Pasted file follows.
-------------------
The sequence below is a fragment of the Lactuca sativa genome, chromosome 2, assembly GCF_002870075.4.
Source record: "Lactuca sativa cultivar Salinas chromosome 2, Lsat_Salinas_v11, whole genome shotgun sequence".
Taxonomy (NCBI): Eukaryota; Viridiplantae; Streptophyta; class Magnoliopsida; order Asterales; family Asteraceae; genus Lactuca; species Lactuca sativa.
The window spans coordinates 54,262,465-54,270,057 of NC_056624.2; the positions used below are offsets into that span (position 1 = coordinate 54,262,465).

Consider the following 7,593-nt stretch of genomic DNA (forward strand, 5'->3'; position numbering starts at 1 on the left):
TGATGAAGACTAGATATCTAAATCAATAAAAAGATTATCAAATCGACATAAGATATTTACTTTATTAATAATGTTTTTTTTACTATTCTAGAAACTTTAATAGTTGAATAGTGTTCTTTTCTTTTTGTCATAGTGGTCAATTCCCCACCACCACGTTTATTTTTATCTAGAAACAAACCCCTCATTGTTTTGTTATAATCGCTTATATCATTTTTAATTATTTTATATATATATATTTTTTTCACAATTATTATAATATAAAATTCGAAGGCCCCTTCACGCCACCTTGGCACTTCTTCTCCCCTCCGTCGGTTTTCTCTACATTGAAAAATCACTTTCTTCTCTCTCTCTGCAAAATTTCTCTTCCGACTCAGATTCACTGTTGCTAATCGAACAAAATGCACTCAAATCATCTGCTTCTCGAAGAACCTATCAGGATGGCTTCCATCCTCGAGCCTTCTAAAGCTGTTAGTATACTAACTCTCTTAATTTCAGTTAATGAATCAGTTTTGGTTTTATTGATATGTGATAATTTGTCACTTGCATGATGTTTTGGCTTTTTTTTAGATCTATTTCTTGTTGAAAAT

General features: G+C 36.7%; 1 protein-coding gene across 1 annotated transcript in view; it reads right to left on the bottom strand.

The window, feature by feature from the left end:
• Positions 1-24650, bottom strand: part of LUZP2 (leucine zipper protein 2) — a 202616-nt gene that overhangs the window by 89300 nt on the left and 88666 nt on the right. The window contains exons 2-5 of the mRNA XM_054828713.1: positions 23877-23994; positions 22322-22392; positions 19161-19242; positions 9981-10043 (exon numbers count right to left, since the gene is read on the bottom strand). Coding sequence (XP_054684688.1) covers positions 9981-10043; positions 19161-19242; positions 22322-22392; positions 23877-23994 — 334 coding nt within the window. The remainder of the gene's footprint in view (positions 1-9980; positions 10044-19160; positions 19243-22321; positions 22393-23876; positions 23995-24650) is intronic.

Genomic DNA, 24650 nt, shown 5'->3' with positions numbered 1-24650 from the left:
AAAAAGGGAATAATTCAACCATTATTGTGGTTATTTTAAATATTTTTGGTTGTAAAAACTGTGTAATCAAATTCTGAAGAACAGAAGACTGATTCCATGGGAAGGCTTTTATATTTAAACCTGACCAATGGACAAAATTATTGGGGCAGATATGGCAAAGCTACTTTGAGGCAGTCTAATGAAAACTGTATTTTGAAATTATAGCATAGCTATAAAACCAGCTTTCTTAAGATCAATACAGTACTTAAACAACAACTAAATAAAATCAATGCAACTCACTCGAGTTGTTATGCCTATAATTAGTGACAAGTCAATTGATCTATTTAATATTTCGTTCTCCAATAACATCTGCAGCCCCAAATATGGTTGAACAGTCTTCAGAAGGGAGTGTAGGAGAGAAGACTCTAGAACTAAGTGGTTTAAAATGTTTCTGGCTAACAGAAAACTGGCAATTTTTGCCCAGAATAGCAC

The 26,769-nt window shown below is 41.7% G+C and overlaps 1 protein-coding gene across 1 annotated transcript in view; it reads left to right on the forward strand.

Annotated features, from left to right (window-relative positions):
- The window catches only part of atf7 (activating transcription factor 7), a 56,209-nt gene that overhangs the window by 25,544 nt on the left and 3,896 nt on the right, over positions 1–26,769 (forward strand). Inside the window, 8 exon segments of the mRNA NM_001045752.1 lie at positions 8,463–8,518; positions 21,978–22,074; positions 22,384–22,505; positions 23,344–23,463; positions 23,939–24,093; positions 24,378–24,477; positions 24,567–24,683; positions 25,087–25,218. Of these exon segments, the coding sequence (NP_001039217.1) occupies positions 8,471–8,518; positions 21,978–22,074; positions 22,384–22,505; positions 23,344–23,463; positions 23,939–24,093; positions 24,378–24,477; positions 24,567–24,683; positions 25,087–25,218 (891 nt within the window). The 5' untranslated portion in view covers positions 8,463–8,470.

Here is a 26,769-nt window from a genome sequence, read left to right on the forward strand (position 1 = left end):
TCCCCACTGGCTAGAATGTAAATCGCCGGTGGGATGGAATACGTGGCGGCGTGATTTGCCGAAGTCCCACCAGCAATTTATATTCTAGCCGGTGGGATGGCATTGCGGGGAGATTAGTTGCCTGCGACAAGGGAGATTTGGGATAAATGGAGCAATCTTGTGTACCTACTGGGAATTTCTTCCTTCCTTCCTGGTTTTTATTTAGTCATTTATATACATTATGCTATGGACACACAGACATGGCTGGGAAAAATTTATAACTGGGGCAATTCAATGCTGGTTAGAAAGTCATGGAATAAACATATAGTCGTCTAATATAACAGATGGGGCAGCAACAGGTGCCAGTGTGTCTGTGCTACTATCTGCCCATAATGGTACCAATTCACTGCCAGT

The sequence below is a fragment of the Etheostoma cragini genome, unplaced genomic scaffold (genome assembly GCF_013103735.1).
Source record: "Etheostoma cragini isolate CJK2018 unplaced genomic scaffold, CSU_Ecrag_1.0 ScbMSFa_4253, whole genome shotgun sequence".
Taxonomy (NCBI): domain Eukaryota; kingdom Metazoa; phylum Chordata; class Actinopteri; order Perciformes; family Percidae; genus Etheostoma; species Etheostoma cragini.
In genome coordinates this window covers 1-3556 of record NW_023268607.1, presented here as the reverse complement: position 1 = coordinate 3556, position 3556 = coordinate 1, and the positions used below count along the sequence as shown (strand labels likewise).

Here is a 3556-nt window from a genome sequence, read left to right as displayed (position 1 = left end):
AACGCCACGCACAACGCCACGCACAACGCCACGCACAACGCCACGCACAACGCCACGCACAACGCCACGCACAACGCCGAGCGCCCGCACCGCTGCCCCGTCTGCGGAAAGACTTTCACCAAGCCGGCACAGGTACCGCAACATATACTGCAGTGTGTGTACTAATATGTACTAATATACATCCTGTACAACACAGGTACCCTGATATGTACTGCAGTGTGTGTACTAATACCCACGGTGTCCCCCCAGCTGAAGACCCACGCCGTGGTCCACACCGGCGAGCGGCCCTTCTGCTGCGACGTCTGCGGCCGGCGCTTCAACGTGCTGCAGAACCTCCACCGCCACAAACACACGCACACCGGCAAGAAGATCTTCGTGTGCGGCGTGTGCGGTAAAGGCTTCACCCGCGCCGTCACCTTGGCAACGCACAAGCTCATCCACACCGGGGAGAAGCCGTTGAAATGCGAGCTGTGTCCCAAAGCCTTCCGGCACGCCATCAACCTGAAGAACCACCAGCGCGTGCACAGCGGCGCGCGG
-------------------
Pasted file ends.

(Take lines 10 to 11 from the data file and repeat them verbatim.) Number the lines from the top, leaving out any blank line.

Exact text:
Genomic DNA, 24650 nt, shown 5'->3' with positions numbered 1-24650 from the left:
AAAAAGGGAATAATTCAACCATTATTGTGGTTATTTTAAATATTTTTGGTTGTAAAAACTGTGTAATCAAATTCTGAAGAACAGAAGACTGATTCCATGGGAAGGCTTTTATATTTAAACCTGACCAATGGACAAAATTATTGGGGCAGATATGGCAAAGCTACTTTGAGGCAGTCTAATGAAAACTGTATTTTGAAATTATAGCATAGCTATAAAACCAGCTTTCTTAAGATCAATACAGTACTTAAACAACAACTAAATAAAATCAATGCAACTCACTCGAGTTGTTATGCCTATAATTAGTGACAAGTCAATTGATCTATTTAATATTTCGTTCTCCAATAACATCTGCAGCCCCAAATATGGTTGAACAGTCTTCAGAAGGGAGTGTAGGAGAGAAGACTCTAGAACTAAGTGGTTTAAAATGTTTCTGGCTAACAGAAAACTGGCAATTTTTGCCCAGAATAGCAC